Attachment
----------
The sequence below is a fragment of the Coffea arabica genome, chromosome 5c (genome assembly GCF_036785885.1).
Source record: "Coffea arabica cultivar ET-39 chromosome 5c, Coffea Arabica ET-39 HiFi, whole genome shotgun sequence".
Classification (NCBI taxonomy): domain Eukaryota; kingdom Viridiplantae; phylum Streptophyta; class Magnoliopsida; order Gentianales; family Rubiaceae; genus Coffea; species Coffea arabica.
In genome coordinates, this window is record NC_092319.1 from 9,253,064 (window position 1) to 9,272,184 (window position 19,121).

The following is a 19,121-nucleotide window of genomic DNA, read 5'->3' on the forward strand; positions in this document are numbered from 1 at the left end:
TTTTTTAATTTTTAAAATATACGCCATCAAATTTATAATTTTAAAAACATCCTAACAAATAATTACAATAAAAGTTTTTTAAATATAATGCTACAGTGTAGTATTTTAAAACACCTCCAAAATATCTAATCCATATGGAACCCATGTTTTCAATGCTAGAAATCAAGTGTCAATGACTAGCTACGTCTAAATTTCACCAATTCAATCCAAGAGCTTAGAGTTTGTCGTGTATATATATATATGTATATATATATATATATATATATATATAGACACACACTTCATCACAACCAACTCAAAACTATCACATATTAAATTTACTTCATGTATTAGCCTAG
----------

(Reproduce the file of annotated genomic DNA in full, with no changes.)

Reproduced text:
The sequence below is a fragment of the Coffea arabica genome, chromosome 5c (genome assembly GCF_036785885.1).
Source record: "Coffea arabica cultivar ET-39 chromosome 5c, Coffea Arabica ET-39 HiFi, whole genome shotgun sequence".
Classification (NCBI taxonomy): domain Eukaryota; kingdom Viridiplantae; phylum Streptophyta; class Magnoliopsida; order Gentianales; family Rubiaceae; genus Coffea; species Coffea arabica.
In genome coordinates, this window is record NC_092319.1 from 9,253,064 (window position 1) to 9,272,184 (window position 19,121).

The following is a 19,121-nucleotide window of genomic DNA, read 5'->3' on the forward strand; positions in this document are numbered from 1 at the left end:
TTTTTTAATTTTTAAAATATACGCCATCAAATTTATAATTTTAAAAACATCCTAACAAATAATTACAATAAAAGTTTTTTAAATATAATGCTACAGTGTAGTATTTTAAAACACCTCCAAAATATCTAATCCATATGGAACCCATGTTTTCAATGCTAGAAATCAAGTGTCAATGACTAGCTACGTCTAAATTTCACCAATTCAATCCAAGAGCTTAGAGTTTGTCGTGTATATATATATATGTATATATATATATATATATATATATATAGACACACACTTCATCACAACCAACTCAAAACTATCACATATTAAATTTACTTCATGTATTAGCCTAG